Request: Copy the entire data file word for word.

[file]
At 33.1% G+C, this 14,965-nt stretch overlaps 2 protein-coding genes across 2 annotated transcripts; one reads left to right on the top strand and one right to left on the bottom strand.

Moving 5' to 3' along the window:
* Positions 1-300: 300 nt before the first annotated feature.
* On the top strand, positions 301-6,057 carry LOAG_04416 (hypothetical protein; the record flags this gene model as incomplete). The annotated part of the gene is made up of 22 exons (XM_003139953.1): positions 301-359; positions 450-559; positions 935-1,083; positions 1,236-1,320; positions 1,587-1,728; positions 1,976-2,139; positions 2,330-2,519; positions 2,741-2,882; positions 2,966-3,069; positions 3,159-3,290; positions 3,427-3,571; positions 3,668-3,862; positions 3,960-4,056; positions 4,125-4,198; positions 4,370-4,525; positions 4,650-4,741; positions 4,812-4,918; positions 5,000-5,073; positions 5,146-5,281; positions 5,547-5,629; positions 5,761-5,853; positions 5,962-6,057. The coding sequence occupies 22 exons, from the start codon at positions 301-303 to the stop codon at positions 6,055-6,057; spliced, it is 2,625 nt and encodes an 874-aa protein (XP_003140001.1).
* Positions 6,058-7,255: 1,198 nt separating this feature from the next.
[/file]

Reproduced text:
At 33.1% G+C, this 14,965-nt stretch overlaps 2 protein-coding genes across 2 annotated transcripts; one reads left to right on the top strand and one right to left on the bottom strand.

Moving 5' to 3' along the window:
* Positions 1-300: 300 nt before the first annotated feature.
* On the top strand, positions 301-6,057 carry LOAG_04416 (hypothetical protein; the record flags this gene model as incomplete). The annotated part of the gene is made up of 22 exons (XM_003139953.1): positions 301-359; positions 450-559; positions 935-1,083; positions 1,236-1,320; positions 1,587-1,728; positions 1,976-2,139; positions 2,330-2,519; positions 2,741-2,882; positions 2,966-3,069; positions 3,159-3,290; positions 3,427-3,571; positions 3,668-3,862; positions 3,960-4,056; positions 4,125-4,198; positions 4,370-4,525; positions 4,650-4,741; positions 4,812-4,918; positions 5,000-5,073; positions 5,146-5,281; positions 5,547-5,629; positions 5,761-5,853; positions 5,962-6,057. The coding sequence occupies 22 exons, from the start codon at positions 301-303 to the stop codon at positions 6,055-6,057; spliced, it is 2,625 nt and encodes an 874-aa protein (XP_003140001.1).
* Positions 6,058-7,255: 1,198 nt separating this feature from the next.